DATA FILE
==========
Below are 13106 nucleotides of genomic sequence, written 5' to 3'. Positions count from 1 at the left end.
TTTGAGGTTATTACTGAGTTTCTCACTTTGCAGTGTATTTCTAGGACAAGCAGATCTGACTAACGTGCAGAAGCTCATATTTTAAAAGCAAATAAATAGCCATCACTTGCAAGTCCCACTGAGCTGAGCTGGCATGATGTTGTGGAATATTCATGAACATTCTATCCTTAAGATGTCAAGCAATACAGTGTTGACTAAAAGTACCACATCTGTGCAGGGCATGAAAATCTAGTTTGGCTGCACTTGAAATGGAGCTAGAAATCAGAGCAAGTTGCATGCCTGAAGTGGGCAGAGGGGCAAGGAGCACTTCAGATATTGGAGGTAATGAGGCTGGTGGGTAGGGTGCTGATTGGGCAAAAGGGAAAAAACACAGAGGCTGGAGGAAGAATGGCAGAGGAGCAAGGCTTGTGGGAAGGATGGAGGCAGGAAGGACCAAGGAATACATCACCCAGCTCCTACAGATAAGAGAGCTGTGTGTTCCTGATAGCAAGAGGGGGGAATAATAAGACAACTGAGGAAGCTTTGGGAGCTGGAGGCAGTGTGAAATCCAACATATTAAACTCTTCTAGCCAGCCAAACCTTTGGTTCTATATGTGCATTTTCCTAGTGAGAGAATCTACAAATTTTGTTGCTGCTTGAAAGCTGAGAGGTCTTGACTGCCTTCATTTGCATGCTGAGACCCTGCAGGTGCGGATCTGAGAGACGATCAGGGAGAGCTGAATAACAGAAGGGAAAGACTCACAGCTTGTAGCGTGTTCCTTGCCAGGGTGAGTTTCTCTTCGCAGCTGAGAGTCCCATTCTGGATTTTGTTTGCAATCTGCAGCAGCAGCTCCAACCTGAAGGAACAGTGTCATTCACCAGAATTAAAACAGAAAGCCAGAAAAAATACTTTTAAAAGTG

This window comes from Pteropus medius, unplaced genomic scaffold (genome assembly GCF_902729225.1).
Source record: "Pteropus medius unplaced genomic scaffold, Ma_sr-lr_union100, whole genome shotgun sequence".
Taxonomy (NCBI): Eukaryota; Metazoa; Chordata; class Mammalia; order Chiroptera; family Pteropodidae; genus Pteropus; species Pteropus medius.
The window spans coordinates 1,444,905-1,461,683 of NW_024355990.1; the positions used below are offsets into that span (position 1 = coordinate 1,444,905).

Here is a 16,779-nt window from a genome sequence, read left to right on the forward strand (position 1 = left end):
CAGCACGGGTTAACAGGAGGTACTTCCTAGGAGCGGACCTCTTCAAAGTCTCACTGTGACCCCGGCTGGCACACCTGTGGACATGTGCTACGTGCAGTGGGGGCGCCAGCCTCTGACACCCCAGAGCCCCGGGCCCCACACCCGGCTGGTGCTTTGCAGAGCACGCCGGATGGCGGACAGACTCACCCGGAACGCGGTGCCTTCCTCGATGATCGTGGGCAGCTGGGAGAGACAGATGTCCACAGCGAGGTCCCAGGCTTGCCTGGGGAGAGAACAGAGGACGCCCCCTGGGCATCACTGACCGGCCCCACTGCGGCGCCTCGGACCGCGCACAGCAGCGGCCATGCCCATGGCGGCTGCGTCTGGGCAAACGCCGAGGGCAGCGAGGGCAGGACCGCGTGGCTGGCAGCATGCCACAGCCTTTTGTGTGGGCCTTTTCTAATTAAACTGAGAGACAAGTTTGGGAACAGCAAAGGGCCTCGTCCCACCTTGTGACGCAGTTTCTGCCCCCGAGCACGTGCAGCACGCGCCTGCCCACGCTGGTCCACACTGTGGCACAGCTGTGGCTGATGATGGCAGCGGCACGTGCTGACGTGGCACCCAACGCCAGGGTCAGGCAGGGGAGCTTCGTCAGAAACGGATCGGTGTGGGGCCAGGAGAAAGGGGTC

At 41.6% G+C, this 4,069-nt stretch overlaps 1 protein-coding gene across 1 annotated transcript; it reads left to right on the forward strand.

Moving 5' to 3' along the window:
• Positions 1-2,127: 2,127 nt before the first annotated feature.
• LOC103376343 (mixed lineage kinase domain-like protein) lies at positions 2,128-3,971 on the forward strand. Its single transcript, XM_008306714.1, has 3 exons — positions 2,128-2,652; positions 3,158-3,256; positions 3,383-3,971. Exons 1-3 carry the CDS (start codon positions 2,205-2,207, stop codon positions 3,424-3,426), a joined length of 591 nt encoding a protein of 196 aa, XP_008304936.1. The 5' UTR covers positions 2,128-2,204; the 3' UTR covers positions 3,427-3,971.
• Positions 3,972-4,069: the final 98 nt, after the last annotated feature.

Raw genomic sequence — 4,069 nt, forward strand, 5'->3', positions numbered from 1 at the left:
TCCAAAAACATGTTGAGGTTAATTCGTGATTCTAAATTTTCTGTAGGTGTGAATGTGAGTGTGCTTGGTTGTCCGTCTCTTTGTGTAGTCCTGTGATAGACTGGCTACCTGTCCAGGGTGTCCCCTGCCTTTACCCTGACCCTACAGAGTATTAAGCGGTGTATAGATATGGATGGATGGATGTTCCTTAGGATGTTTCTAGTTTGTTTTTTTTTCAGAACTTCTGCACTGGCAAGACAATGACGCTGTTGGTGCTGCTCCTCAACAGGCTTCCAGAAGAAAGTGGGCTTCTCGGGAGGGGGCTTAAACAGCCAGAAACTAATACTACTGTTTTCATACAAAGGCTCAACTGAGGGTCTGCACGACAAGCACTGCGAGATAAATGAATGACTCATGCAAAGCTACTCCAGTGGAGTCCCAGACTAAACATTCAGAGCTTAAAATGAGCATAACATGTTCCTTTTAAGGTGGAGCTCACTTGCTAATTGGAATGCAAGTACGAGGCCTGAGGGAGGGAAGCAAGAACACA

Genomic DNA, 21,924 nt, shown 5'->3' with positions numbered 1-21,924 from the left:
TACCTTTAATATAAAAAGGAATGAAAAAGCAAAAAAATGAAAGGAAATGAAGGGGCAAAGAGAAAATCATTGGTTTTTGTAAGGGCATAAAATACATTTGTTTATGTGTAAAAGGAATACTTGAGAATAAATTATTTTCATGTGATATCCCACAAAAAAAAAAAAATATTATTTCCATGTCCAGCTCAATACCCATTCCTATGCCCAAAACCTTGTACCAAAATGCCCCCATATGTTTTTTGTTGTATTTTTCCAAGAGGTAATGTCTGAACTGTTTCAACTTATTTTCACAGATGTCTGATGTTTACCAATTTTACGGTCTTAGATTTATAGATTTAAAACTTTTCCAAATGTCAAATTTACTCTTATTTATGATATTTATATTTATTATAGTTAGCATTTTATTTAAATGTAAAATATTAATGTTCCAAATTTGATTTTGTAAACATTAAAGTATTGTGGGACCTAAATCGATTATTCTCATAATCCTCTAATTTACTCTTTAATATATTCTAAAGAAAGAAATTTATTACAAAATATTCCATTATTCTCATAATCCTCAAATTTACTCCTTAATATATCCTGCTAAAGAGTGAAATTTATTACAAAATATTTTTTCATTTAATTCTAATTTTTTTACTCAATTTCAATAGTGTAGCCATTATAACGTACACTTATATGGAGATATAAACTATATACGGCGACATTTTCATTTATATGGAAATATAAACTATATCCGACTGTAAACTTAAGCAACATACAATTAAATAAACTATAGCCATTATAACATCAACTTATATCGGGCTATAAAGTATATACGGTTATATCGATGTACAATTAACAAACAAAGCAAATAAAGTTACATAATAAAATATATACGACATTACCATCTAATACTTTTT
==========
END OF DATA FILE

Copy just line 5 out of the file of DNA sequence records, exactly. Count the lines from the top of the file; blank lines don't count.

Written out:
Taxonomy (NCBI): Eukaryota; Metazoa; Chordata; class Mammalia; order Chiroptera; family Pteropodidae; genus Pteropus; species Pteropus medius.